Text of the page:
With two confirmed deaths in Connecticut attributed to Eastern Equine Encephalitis, towns across the state are taking precaution; warning people, spraying, and altering recreational schedules.
Manchester High School was one of several Connecticut schools to turn its Friday Night game into an afternoon showdown, completed by 5:45 p.m.
“Personally, I am so pleased because I don’t want it to affect any of these children,” said Courtney Collins who’s grandson plays on the Manchester football team. “All it has to do is affect one. Just one and that’s more than enough to be affected by it.”
At least a dozen games were either scheduled for Friday afternoon or moved to Saturday.
Erring on the side of caution has been the approach in several towns, even those seemingly unaffected. Among them, Bristol, which issued a public health warning and adjusted all school-sponsored activities to ensure outdoor activities end by 5:30 p.m.
Not all unaffected towns, however, have taken this approach. Middletown Mayor Dan Drew posted on his Facebook page a list of reasons why Middletown has not. His statement read in part:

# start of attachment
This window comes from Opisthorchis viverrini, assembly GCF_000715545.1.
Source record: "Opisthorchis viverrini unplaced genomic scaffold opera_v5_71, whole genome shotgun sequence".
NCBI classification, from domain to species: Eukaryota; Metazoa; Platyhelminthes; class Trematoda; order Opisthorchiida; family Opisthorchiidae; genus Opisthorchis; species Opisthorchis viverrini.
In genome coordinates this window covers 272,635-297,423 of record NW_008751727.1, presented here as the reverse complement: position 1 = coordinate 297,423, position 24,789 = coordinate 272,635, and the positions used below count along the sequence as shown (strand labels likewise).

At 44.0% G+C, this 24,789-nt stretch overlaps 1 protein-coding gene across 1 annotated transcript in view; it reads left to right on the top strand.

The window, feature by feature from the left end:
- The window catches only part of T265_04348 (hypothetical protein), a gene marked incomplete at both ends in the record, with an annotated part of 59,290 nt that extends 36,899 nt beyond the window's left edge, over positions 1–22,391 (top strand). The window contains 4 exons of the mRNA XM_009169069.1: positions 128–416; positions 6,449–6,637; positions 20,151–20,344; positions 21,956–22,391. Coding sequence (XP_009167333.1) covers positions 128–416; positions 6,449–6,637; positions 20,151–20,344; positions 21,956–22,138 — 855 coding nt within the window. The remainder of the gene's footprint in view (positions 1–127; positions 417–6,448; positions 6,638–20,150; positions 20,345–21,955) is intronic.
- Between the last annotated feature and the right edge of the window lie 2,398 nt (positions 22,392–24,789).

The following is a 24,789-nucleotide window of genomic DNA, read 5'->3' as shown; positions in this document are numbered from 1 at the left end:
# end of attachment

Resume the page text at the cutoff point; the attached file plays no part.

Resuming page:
“There is a lot of unwarranted panic about this illness that is outsized to the actual threat posed to anyone.”
Some people we spoke with seem to agree.
“This virus has been in the United States and in our area for years and I think we’ve had a couple of really unfortunate events happen it’s become a little bit more exacerbated,” said Kristen Robinson of Middletown.
“I think the signs on the interstate are a little bit much,” added Shannon Santo Stefano of Colchester “I think they’re making people a little bit more nervous than they need to be.”
Linda Sweet lives in nearby Portland; a town where no mosquitoes this year have tested positive for EEE. Still, she thinks precautionary measures are necessary.
“I don’t think it’s an overreaction.” said Sweet pointing out that with two deaths in Connecticut already, she is happy to take precautions. “I worry a lot. Dusk. Dawn. Those kinds of things.”